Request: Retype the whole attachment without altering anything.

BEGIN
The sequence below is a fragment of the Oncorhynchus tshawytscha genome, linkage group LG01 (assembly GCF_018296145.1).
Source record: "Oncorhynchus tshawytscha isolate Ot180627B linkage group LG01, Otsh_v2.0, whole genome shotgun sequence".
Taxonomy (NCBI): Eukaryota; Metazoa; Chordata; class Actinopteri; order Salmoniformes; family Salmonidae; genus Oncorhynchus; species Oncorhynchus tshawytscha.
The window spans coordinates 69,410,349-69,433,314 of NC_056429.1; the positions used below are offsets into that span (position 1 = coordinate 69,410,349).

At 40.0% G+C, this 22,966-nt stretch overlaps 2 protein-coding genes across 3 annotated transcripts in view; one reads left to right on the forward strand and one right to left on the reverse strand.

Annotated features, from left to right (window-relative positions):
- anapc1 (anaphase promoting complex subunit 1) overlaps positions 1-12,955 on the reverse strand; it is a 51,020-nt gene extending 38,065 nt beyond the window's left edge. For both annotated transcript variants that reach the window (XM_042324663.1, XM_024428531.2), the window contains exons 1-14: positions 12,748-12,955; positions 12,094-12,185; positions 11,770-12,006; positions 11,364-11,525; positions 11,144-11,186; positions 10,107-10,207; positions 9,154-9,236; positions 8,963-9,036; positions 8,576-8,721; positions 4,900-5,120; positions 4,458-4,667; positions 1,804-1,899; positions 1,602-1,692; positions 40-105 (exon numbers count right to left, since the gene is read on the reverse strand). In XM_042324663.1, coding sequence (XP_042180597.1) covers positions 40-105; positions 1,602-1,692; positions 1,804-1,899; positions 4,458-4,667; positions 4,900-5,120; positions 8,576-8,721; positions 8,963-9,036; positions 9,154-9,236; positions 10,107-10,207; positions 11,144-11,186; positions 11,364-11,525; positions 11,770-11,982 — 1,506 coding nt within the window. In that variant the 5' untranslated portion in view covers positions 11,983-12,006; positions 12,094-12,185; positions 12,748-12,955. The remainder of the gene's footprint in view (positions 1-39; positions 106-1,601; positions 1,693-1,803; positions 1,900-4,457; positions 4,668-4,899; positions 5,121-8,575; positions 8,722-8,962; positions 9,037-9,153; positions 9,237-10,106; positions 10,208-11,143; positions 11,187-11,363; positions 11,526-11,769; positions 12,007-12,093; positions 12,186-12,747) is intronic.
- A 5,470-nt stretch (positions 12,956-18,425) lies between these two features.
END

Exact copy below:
The sequence below is a fragment of the Oncorhynchus tshawytscha genome, linkage group LG01 (assembly GCF_018296145.1).
Source record: "Oncorhynchus tshawytscha isolate Ot180627B linkage group LG01, Otsh_v2.0, whole genome shotgun sequence".
Taxonomy (NCBI): Eukaryota; Metazoa; Chordata; class Actinopteri; order Salmoniformes; family Salmonidae; genus Oncorhynchus; species Oncorhynchus tshawytscha.
The window spans coordinates 69,410,349-69,433,314 of NC_056429.1; the positions used below are offsets into that span (position 1 = coordinate 69,410,349).

At 40.0% G+C, this 22,966-nt stretch overlaps 2 protein-coding genes across 3 annotated transcripts in view; one reads left to right on the forward strand and one right to left on the reverse strand.

Annotated features, from left to right (window-relative positions):
- anapc1 (anaphase promoting complex subunit 1) overlaps positions 1-12,955 on the reverse strand; it is a 51,020-nt gene extending 38,065 nt beyond the window's left edge. For both annotated transcript variants that reach the window (XM_042324663.1, XM_024428531.2), the window contains exons 1-14: positions 12,748-12,955; positions 12,094-12,185; positions 11,770-12,006; positions 11,364-11,525; positions 11,144-11,186; positions 10,107-10,207; positions 9,154-9,236; positions 8,963-9,036; positions 8,576-8,721; positions 4,900-5,120; positions 4,458-4,667; positions 1,804-1,899; positions 1,602-1,692; positions 40-105 (exon numbers count right to left, since the gene is read on the reverse strand). In XM_042324663.1, coding sequence (XP_042180597.1) covers positions 40-105; positions 1,602-1,692; positions 1,804-1,899; positions 4,458-4,667; positions 4,900-5,120; positions 8,576-8,721; positions 8,963-9,036; positions 9,154-9,236; positions 10,107-10,207; positions 11,144-11,186; positions 11,364-11,525; positions 11,770-11,982 — 1,506 coding nt within the window. In that variant the 5' untranslated portion in view covers positions 11,983-12,006; positions 12,094-12,185; positions 12,748-12,955. The remainder of the gene's footprint in view (positions 1-39; positions 106-1,601; positions 1,693-1,803; positions 1,900-4,457; positions 4,668-4,899; positions 5,121-8,575; positions 8,722-8,962; positions 9,037-9,153; positions 9,237-10,106; positions 10,208-11,143; positions 11,187-11,363; positions 11,526-11,769; positions 12,007-12,093; positions 12,186-12,747) is intronic.
- A 5,470-nt stretch (positions 12,956-18,425) lies between these two features.